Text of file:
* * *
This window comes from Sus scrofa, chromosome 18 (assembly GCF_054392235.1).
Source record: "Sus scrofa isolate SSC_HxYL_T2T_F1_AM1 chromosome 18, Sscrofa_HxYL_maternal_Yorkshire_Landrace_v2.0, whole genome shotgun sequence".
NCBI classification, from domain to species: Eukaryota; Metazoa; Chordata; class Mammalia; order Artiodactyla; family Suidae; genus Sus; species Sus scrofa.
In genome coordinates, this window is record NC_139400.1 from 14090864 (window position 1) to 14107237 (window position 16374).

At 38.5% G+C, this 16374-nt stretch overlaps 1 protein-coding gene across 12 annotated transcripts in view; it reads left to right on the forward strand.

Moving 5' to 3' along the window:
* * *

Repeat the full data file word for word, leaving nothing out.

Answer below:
This window comes from Sus scrofa, chromosome 18 (assembly GCF_054392235.1).
Source record: "Sus scrofa isolate SSC_HxYL_T2T_F1_AM1 chromosome 18, Sscrofa_HxYL_maternal_Yorkshire_Landrace_v2.0, whole genome shotgun sequence".
NCBI classification, from domain to species: Eukaryota; Metazoa; Chordata; class Mammalia; order Artiodactyla; family Suidae; genus Sus; species Sus scrofa.
In genome coordinates, this window is record NC_139400.1 from 14090864 (window position 1) to 14107237 (window position 16374).

At 38.5% G+C, this 16374-nt stretch overlaps 1 protein-coding gene across 12 annotated transcripts in view; it reads left to right on the forward strand.

Moving 5' to 3' along the window: